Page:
In the Secession Reference, the Court also addressed the argument raised in Société des Acadiens that linguistic rights, being the result of a political compromise, must be interpreted restrictively:

The fourth underlying constitutional principle we address here concerns the protection of minorities. There are a number of specific constitutional provisions protecting minority language, religion and education rights. Some of those provisions are, as we have recognized on a number of occasions, the product of historical compromises. [...]

However, we highlight that even though those provisions were the product of negotiation and political compromise, that does not render them unprincipled. Rather, such a concern reflects a broader principle related to the protection of minority rights. Undoubtedly, the three other constitutional principles inform the scope and operation of the specific provisions that protect the rights of minorities. We emphasize that the protection of minority rights is itself an independent principle underlying our constitutional order.Footnote 30

The same theme was picked-up a few months later, when the Supreme Court rendered its decision in Beaulac,Footnote 31 a case dealing with the right to be tried by judge and jury who speak both official languages pursuant to s. 530 of the Criminal Code. In its decision, the Court established a much needed unified approach to the interpretation of language rights generally.

Justice Bastarache, writing for the majority, made it clear that the restrictive approach employed in Société des Acadiens must be rejected:

Though constitutional language rights result from a political compromise, this is not a characteristic that uniquely applies to such rights. [...] [A] political compromise also led to the adoption of ss. 7 and 15 of the Charter and [...] there is no basis in the constitutional history of Canada for holding that any such political compromises require a restrictive interpretation of constitutional guarantees. [...]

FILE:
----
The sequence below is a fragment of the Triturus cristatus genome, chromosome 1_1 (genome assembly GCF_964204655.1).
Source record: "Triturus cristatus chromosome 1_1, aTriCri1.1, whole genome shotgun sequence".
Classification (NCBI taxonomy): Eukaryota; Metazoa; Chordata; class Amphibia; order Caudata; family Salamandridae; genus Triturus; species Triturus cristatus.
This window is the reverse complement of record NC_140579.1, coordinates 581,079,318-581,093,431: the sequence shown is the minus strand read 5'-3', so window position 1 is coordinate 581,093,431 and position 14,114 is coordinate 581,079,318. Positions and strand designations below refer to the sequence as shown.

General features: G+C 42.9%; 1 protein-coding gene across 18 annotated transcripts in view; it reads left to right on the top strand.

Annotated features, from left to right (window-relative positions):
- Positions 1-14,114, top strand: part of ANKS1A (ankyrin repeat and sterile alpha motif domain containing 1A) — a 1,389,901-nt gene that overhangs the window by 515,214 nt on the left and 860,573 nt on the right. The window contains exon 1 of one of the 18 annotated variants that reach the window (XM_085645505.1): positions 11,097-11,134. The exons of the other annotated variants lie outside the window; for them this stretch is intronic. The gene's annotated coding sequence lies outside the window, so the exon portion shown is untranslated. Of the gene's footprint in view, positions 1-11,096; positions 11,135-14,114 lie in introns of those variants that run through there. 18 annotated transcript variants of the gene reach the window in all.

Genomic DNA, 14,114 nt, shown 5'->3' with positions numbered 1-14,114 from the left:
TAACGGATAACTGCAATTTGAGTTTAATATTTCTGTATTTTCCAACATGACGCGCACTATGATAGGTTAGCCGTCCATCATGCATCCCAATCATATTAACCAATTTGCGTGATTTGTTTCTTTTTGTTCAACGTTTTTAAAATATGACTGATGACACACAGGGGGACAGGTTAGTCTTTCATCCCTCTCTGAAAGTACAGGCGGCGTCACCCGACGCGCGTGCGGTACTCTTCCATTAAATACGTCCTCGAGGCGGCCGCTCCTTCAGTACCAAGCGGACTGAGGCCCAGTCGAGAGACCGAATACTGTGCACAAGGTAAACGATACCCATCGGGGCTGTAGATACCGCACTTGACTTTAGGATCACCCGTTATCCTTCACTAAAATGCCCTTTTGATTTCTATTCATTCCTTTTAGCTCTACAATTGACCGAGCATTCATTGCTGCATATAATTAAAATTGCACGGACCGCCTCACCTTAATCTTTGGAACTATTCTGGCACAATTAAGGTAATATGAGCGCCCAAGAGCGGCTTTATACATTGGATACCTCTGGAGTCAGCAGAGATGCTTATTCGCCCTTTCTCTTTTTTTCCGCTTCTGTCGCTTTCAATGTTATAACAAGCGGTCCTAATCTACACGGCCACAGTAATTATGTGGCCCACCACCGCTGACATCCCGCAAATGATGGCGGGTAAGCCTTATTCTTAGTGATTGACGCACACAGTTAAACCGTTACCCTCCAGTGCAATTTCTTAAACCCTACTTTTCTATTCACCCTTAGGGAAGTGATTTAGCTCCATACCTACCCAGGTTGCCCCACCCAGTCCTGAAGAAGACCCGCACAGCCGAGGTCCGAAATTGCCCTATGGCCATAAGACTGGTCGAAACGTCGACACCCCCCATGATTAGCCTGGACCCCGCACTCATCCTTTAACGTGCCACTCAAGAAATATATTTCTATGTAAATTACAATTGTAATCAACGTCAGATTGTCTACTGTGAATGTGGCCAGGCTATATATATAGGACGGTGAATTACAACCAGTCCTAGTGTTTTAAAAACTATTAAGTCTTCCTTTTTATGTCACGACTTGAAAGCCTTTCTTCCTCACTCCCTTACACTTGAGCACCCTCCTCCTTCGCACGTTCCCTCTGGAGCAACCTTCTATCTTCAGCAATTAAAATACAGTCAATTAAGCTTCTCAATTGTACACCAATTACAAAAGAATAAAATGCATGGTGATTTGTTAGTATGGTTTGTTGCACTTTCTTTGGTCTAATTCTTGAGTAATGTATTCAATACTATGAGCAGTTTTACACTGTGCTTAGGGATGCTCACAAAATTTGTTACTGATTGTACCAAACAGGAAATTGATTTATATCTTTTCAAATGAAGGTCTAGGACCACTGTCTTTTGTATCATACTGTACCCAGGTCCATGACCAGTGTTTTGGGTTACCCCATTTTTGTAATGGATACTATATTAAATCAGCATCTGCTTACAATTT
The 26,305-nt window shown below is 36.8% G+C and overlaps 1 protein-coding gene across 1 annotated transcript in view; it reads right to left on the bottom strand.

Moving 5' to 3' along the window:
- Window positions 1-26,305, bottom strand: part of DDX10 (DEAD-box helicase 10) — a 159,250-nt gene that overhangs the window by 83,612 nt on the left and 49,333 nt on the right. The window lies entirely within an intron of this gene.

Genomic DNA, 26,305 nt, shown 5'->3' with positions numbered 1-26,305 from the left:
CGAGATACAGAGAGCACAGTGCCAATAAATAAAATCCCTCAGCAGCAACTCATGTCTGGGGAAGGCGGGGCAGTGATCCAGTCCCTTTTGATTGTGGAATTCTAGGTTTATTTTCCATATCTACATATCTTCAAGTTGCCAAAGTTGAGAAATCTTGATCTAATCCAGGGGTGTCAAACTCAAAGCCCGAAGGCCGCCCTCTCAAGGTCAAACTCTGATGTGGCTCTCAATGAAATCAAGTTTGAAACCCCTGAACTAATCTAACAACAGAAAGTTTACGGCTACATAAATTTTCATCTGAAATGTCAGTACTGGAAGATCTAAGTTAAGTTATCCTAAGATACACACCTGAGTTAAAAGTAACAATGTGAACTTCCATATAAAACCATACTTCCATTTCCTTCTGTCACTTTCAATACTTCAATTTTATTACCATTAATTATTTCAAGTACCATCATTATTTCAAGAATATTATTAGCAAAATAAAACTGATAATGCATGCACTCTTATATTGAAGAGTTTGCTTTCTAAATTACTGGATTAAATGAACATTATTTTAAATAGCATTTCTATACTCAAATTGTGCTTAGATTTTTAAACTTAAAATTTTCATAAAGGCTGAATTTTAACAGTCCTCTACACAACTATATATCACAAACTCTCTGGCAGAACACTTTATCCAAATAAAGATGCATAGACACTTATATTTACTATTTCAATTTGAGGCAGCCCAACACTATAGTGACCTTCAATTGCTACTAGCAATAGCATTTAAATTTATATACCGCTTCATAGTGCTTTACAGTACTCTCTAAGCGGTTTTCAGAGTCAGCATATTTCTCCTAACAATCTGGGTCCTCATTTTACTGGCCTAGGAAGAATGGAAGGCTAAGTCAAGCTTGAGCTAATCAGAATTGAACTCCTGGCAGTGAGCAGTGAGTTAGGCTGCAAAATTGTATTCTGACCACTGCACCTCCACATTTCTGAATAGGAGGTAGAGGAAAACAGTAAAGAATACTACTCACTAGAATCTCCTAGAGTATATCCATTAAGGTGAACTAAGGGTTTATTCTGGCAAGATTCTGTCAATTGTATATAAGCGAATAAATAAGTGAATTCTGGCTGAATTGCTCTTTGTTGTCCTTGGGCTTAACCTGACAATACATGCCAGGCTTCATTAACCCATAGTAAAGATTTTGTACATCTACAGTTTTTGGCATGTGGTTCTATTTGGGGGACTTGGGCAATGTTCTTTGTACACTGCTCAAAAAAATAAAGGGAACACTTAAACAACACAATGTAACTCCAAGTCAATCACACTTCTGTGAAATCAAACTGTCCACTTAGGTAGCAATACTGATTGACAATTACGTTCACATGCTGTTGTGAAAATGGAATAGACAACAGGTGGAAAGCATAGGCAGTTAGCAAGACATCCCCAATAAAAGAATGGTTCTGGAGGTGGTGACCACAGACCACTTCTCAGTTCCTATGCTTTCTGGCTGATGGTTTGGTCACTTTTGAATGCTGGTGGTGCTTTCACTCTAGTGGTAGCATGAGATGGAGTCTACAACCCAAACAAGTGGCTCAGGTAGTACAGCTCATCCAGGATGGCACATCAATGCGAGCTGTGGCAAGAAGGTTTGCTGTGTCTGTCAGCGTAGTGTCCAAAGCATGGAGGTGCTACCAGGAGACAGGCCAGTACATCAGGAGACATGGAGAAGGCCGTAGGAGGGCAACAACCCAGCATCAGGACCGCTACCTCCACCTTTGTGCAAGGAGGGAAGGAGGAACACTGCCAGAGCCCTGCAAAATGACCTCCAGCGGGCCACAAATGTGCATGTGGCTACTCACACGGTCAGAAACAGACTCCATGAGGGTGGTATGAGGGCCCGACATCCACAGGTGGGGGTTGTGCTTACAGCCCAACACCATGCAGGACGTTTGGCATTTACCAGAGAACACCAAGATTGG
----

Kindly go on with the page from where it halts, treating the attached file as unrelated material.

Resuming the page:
Language rights must in all cases be interpreted purposively, in a manner consistent with the preservation and development of official language communities in Canada [...]. To the extent that Société des Acadiens, [...] stands for a restrictive interpretation of language rights, it is to be rejected.Footnote 32

Justice Bastarache went on to say that language rights, like all other constitutional rights, impose on the state the responsibility of ensuring that these rights are respected, which imposes in turn certain obligations. He explains it as follows:

Language rights are not negative rights, or passive rights; they can only be enjoyed if the means are provided. This is consistent with the notion favoured in the area of international law that the freedom to choose is meaningless in the absence of a duty of the State to take positive steps to implement language guarantees.Footnote 33

The shift to a broader and more purposive interpretation of language rights was confirmed with the case of Arsenault-Cameron,Footnote 34 which originated in a dispute about the lack of minority language education opportunities in local communities. In that case, a number of Francophone families living in Summerside, P.E.I., made a request to the French Language Board to build a French language school in the community rather than bus the children to the closest French school almost an hour away. The Board made a proposal to the Minister of Education, which was rejected.

In Arsenault-Cameron, the Supreme Court returned to basic principles of interpretation that must be borne in mind when dealing with s. 23 cases. First, s. 23 is remedial in nature and "was designed to correct, on a national scale, the historically progressive erosion of official language groups and to give effect to the equal partnership of the two official language groups in the context of education."Footnote 35 Language rights must also be understood as intertwined with concerns for the culture associated with the use of language. It is therefore important to carefully consider, the historical and social context of any given group of s. 23 rights holders, and to recognize the importance of official minority language schools to the development of official language communities.